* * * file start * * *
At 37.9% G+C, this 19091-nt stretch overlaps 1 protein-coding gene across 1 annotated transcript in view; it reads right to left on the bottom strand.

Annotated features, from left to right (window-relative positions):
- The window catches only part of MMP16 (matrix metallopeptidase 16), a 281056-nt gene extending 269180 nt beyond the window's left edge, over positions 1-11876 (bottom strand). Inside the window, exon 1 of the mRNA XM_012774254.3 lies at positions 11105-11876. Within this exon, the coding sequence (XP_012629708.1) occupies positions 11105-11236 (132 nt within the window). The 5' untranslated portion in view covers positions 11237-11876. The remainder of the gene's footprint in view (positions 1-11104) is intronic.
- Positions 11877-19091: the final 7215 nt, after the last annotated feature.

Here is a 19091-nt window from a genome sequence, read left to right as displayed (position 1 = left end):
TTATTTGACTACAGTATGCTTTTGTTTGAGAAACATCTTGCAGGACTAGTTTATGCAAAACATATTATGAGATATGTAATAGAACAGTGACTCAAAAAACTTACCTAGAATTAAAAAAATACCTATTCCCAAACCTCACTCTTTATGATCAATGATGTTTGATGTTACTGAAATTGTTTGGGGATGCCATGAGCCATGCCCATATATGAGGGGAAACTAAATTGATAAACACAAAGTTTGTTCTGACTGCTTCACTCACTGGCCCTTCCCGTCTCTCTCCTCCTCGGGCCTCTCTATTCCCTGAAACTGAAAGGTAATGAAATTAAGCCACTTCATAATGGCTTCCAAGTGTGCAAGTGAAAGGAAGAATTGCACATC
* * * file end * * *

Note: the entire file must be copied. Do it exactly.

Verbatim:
At 37.9% G+C, this 19091-nt stretch overlaps 1 protein-coding gene across 1 annotated transcript in view; it reads right to left on the bottom strand.

Annotated features, from left to right (window-relative positions):
- The window catches only part of MMP16 (matrix metallopeptidase 16), a 281056-nt gene extending 269180 nt beyond the window's left edge, over positions 1-11876 (bottom strand). Inside the window, exon 1 of the mRNA XM_012774254.3 lies at positions 11105-11876. Within this exon, the coding sequence (XP_012629708.1) occupies positions 11105-11236 (132 nt within the window). The 5' untranslated portion in view covers positions 11237-11876. The remainder of the gene's footprint in view (positions 1-11104) is intronic.
- Positions 11877-19091: the final 7215 nt, after the last annotated feature.

Here is a 19091-nt window from a genome sequence, read left to right as displayed (position 1 = left end):
TTATTTGACTACAGTATGCTTTTGTTTGAGAAACATCTTGCAGGACTAGTTTATGCAAAACATATTATGAGATATGTAATAGAACAGTGACTCAAAAAACTTACCTAGAATTAAAAAAATACCTATTCCCAAACCTCACTCTTTATGATCAATGATGTTTGATGTTACTGAAATTGTTTGGGGATGCCATGAGCCATGCCCATATATGAGGGGAAACTAAATTGATAAACACAAAGTTTGTTCTGACTGCTTCACTCACTGGCCCTTCCCGTCTCTCTCCTCCTCGGGCCTCTCTATTCCCTGAAACTGAAAGGTAATGAAATTAAGCCACTTCATAATGGCTTCCAAGTGTGCAAGTGAAAGGAAGAATTGCACATC